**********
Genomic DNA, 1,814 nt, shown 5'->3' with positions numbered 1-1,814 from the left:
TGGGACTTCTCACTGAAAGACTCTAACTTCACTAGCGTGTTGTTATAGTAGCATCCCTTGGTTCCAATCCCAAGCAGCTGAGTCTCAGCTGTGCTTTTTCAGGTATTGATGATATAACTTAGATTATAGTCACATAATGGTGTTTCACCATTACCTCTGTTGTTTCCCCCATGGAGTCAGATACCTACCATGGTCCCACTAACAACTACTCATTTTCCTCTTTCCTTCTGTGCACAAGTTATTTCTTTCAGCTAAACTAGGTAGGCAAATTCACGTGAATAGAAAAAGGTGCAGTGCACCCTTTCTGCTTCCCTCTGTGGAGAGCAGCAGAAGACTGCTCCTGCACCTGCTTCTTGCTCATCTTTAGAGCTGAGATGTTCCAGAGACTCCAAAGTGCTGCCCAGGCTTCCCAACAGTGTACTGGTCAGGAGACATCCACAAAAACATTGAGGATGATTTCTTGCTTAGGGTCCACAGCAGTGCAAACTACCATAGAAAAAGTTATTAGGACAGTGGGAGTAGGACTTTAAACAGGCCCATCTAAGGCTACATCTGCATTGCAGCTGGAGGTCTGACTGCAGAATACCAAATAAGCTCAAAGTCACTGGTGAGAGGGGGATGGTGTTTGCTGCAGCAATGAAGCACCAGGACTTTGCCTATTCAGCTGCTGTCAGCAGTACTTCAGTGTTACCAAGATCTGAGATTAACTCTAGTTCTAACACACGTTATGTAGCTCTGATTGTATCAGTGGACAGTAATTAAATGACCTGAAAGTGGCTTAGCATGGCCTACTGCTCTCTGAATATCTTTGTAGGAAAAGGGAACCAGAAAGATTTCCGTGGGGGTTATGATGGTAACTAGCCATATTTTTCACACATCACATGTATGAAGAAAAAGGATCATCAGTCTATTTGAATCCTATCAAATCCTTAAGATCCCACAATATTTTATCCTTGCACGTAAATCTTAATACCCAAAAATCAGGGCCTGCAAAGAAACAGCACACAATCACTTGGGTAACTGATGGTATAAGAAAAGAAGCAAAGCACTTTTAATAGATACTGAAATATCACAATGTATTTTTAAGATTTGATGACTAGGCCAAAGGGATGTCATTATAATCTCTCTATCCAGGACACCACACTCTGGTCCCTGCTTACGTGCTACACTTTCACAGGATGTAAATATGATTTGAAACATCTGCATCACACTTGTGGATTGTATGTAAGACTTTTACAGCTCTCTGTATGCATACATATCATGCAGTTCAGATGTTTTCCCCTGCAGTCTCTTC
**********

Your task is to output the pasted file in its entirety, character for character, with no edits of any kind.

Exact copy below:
Genomic DNA, 1,814 nt, shown 5'->3' with positions numbered 1-1,814 from the left:
TGGGACTTCTCACTGAAAGACTCTAACTTCACTAGCGTGTTGTTATAGTAGCATCCCTTGGTTCCAATCCCAAGCAGCTGAGTCTCAGCTGTGCTTTTTCAGGTATTGATGATATAACTTAGATTATAGTCACATAATGGTGTTTCACCATTACCTCTGTTGTTTCCCCCATGGAGTCAGATACCTACCATGGTCCCACTAACAACTACTCATTTTCCTCTTTCCTTCTGTGCACAAGTTATTTCTTTCAGCTAAACTAGGTAGGCAAATTCACGTGAATAGAAAAAGGTGCAGTGCACCCTTTCTGCTTCCCTCTGTGGAGAGCAGCAGAAGACTGCTCCTGCACCTGCTTCTTGCTCATCTTTAGAGCTGAGATGTTCCAGAGACTCCAAAGTGCTGCCCAGGCTTCCCAACAGTGTACTGGTCAGGAGACATCCACAAAAACATTGAGGATGATTTCTTGCTTAGGGTCCACAGCAGTGCAAACTACCATAGAAAAAGTTATTAGGACAGTGGGAGTAGGACTTTAAACAGGCCCATCTAAGGCTACATCTGCATTGCAGCTGGAGGTCTGACTGCAGAATACCAAATAAGCTCAAAGTCACTGGTGAGAGGGGGATGGTGTTTGCTGCAGCAATGAAGCACCAGGACTTTGCCTATTCAGCTGCTGTCAGCAGTACTTCAGTGTTACCAAGATCTGAGATTAACTCTAGTTCTAACACACGTTATGTAGCTCTGATTGTATCAGTGGACAGTAATTAAATGACCTGAAAGTGGCTTAGCATGGCCTACTGCTCTCTGAATATCTTTGTAGGAAAAGGGAACCAGAAAGATTTCCGTGGGGGTTATGATGGTAACTAGCCATATTTTTCACACATCACATGTATGAAGAAAAAGGATCATCAGTCTATTTGAATCCTATCAAATCCTTAAGATCCCACAATATTTTATCCTTGCACGTAAATCTTAATACCCAAAAATCAGGGCCTGCAAAGAAACAGCACACAATCACTTGGGTAACTGATGGTATAAGAAAAGAAGCAAAGCACTTTTAATAGATACTGAAATATCACAATGTATTTTTAAGATTTGATGACTAGGCCAAAGGGATGTCATTATAATCTCTCTATCCAGGACACCACACTCTGGTCCCTGCTTACGTGCTACACTTTCACAGGATGTAAATATGATTTGAAACATCTGCATCACACTTGTGGATTGTATGTAAGACTTTTACAGCTCTCTGTATGCATACATATCATGCAGTTCAGATGTTTTCCCCTGCAGTCTCTTC